New innovations constantly change how fans watch their favorite live sports. Integral elements of today’s broadcasts like slow motion and instant replay didn’t exist before the 1950s. On-screen graphics are even more recent: Imagine watching a soccer game without the score in the top left corner of the screen, or a football game without the yellow first down line.
Now, emerging technologies like 3D and virtual reality are giving fans an entirely new perspective—and they may forever change how fans expect to experience the action.
But the real game-changer for live sports broadcasting is artificial intelligence. AI will not only affect viewers, but also advertisers, broadcasters—and even the athletes themselves. It will enrich video content with better insights and better recommendations, as outlined in this Uncovering Dark Video Data with AI white paper. Soon, we may not recognize a sporting event without it.
While the audience for the biggest football event of the year—111 million strong—was on par with previous broadcasts, the game itself posted its lowest ratings in the past three years. Coming off of a less-than-stellar regular season, which saw a 9 percent drop in ratings, it’s safe to say that viewers felt something was lacking.
One factor that might account for this dip is a lack of personalized content and opportunities for interactivity. Everyone saw the same game in the same way, and while that may have been the standard up until now, artificial intelligence is raising the bar.
IBM Watson is no stranger to the sports world. Just this year Watson did sports highlights analysis and assembled highlight reels for the Master’s Tournament. It also predicted match outcomes during Wimbledon. And had Watson had a hand in the biggest football game of the year, FOX may have been able to deliver a more engaging broadcast for viewers—and even been alerted to lulls in audience attention to counteract them in real time. Artificial intelligence has the power to change the live broadcasting game. Here’s a closer look at what the NFL’s big game might have looked like with Watson in play.
Related to these AI advancements, be sure to read our Outsmart your Video Competition with Watson white paper on how Watson will be used to unlock deep insights from untapped video content you’re generating.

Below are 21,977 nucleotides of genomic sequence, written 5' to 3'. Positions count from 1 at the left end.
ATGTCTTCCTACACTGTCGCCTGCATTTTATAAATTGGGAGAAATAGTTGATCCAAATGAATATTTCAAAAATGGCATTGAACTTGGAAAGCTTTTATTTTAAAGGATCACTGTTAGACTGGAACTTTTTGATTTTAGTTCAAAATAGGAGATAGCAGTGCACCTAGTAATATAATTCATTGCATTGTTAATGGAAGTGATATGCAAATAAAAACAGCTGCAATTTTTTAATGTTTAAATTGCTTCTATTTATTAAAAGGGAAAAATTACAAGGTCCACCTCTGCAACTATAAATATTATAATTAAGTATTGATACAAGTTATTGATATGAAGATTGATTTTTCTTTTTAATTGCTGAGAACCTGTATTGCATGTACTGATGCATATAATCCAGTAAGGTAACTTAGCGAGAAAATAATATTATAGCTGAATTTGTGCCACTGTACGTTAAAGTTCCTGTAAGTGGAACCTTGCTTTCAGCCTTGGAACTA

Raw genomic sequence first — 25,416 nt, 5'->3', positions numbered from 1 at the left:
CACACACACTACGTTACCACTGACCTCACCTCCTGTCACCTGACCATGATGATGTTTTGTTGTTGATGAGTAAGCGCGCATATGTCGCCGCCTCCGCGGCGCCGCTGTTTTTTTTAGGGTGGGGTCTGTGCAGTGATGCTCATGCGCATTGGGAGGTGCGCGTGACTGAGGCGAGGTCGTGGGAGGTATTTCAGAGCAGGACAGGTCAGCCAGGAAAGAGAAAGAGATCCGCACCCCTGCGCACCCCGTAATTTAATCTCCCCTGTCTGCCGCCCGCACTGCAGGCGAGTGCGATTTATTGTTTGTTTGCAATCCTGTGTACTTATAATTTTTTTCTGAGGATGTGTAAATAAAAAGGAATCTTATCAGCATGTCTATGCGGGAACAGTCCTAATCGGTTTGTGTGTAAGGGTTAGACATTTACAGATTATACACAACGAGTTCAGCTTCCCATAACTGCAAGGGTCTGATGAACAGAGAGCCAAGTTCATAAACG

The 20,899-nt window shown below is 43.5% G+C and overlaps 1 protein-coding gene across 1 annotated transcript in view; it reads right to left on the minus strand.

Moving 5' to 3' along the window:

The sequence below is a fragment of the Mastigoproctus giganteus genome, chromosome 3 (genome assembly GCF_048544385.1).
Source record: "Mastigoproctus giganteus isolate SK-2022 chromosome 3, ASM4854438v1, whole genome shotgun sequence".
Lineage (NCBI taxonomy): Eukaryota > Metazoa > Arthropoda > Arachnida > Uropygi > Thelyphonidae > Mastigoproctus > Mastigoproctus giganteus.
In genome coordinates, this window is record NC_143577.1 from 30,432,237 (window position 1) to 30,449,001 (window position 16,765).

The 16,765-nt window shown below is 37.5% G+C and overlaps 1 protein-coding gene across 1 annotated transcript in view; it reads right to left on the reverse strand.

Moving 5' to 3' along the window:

Have you ever watched a sad movie on TV that was suddenly interrupted by an upbeat, loud ad? How did it make you feel? Did you suddenly find yourself switching gears emotionally? Did the ad seem jarring and inappropriate? Did you wind up resenting the advertiser?
There’s ample evidence to back up the belief that video advertising performs better when it aligns with the consumer’s mood. A 2015 report from Oxford University, for instance, showed that upbeat, cheerful ads that ran during a moment of tension during a movie made far less of an impact with consumers, leading to diminished brand recall and shorter viewing times. The swing in emotions causes viewers to enter a state of “deactiviation,” marked by lower physical and cognitive activity.
Unfortunately, few advertisers are taking context into account. But they have the power to, using contextual video advertising that is enhanced by cognitive capabilities. AI tools and precision targeting are allowing advertisers to better sync their ads with the surrounding content—and the viewer’s mood. Read on to get a sense of where this market is and could be headed. Also, be sure to check out the Outsmart your Video Competition with Watson white paper too for an idea on how IBM’s Watson will start to change this landscape.
Verizon could be the latest to enter the fray in the well-populated streaming media services market. This summer, the telecommunications giant has potential plans to launch a new Netflix competitor. But there’s a problem: according to Derek O’Donnell, senior research analyst at Gartner, the average limit for subscriptions to online streaming services is three, and between Netflix, Hulu and Amazon, that leaves little room for another behemoth.
So how do streaming media services compete? The instinctive answer: get more data on your customers. But that’s not quite sufficient.
“There’s no one on the planet that has more data than the streaming services other than Google and Apple,” says Dan Rayburn, a consultant and speaker on the streaming video business. Essentially, Netflix and friends are already drowning in the same quantity of data as one another. “They obviously all know what their customers are watching and then use that data on the content they feature. It’s not like one has more data than the other.”
For streaming media services, finding a competitive advantage when they have the same data as their competitors means getting creative with that data—and using it to make smart decisions that will benefit their bottom line. While there are many ways to do this, here are a few top tips. For those looking to get an idea of how the market might change, though, and give themselves an edge, be sure to check out Outsmart your Video Competition with Watson white paper as well.